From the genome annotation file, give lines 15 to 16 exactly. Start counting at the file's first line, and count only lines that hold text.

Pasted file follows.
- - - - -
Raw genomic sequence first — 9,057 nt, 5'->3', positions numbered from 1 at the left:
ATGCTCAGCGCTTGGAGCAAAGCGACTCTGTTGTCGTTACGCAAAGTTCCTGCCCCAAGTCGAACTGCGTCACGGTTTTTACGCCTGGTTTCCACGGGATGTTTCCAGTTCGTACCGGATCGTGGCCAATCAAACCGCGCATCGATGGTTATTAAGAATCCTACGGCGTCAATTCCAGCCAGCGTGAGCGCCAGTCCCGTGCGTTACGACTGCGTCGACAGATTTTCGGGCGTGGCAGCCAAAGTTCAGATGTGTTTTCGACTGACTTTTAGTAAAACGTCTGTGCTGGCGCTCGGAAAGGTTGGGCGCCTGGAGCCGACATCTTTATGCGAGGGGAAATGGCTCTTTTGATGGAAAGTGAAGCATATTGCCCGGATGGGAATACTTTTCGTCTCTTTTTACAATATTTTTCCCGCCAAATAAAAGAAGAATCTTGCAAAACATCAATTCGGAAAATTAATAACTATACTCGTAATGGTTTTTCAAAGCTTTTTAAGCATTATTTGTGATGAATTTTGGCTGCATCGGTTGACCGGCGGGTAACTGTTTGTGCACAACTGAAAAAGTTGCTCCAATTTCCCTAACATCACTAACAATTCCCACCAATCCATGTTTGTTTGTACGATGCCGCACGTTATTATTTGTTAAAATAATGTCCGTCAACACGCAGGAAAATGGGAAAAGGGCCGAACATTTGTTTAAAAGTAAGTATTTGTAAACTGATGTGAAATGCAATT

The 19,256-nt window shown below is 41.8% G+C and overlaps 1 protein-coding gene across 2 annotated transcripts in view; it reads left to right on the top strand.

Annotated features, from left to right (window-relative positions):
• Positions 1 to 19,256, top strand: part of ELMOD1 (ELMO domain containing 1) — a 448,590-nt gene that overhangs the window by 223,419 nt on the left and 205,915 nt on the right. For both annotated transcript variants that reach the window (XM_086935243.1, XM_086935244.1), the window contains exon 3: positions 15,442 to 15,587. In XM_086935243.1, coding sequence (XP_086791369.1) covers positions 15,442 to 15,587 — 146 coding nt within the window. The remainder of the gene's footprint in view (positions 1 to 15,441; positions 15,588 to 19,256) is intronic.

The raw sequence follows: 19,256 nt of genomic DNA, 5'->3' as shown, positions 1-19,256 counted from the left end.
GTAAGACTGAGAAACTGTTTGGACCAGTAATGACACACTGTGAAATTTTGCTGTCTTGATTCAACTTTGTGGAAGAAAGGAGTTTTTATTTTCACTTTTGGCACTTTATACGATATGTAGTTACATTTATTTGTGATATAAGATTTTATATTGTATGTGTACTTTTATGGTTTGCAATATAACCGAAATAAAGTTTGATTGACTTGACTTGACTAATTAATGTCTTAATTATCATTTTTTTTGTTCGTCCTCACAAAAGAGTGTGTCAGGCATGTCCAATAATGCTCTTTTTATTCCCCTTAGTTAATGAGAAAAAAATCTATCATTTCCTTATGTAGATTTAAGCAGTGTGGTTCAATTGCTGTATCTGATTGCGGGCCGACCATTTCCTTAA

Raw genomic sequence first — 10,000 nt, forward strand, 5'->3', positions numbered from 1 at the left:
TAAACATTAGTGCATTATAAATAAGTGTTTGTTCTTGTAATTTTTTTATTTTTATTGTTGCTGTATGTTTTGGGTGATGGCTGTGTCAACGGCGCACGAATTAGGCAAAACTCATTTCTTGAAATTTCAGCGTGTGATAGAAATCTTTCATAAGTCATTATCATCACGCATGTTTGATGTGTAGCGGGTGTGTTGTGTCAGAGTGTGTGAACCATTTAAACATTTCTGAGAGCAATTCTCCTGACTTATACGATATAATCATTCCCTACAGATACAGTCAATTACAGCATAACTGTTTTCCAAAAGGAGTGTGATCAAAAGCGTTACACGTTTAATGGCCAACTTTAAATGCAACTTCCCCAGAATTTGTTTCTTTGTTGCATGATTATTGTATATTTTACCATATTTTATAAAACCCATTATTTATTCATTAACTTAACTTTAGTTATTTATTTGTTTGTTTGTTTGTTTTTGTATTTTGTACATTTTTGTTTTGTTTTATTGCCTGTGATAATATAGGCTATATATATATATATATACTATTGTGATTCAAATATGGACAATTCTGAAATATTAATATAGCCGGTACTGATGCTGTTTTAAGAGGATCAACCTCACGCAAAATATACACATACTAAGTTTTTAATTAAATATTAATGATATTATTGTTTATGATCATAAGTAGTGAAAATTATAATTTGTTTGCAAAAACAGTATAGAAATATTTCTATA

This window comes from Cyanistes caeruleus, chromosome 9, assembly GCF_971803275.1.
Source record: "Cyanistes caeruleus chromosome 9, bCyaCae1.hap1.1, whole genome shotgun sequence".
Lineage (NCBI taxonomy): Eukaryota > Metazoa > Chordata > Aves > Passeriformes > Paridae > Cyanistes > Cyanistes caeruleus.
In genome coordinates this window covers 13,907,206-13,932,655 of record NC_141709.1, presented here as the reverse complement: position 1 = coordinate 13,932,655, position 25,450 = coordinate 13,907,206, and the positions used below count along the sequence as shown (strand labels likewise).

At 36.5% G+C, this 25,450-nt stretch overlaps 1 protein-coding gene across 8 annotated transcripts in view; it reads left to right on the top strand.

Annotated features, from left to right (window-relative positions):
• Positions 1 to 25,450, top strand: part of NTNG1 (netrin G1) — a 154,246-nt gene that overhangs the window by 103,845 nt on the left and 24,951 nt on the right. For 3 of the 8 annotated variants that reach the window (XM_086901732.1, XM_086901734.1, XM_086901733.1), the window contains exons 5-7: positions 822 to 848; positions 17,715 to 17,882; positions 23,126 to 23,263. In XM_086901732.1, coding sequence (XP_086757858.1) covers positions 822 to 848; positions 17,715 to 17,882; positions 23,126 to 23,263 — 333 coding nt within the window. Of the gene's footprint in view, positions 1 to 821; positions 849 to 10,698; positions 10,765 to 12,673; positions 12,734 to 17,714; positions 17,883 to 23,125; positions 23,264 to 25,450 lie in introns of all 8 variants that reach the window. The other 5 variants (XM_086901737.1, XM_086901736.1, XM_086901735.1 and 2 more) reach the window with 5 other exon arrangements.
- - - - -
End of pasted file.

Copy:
Annotated features, from left to right (window-relative positions):
• Positions 1 to 25,450, top strand: part of NTNG1 (netrin G1) — a 154,246-nt gene that overhangs the window by 103,845 nt on the left and 24,951 nt on the right. For 3 of the 8 annotated variants that reach the window (XM_086901732.1, XM_086901734.1, XM_086901733.1), the window contains exons 5-7: positions 822 to 848; positions 17,715 to 17,882; positions 23,126 to 23,263. In XM_086901732.1, coding sequence (XP_086757858.1) covers positions 822 to 848; positions 17,715 to 17,882; positions 23,126 to 23,263 — 333 coding nt within the window. Of the gene's footprint in view, positions 1 to 821; positions 849 to 10,698; positions 10,765 to 12,673; positions 12,734 to 17,714; positions 17,883 to 23,125; positions 23,264 to 25,450 lie in introns of all 8 variants that reach the window. The other 5 variants (XM_086901737.1, XM_086901736.1, XM_086901735.1 and 2 more) reach the window with 5 other exon arrangements.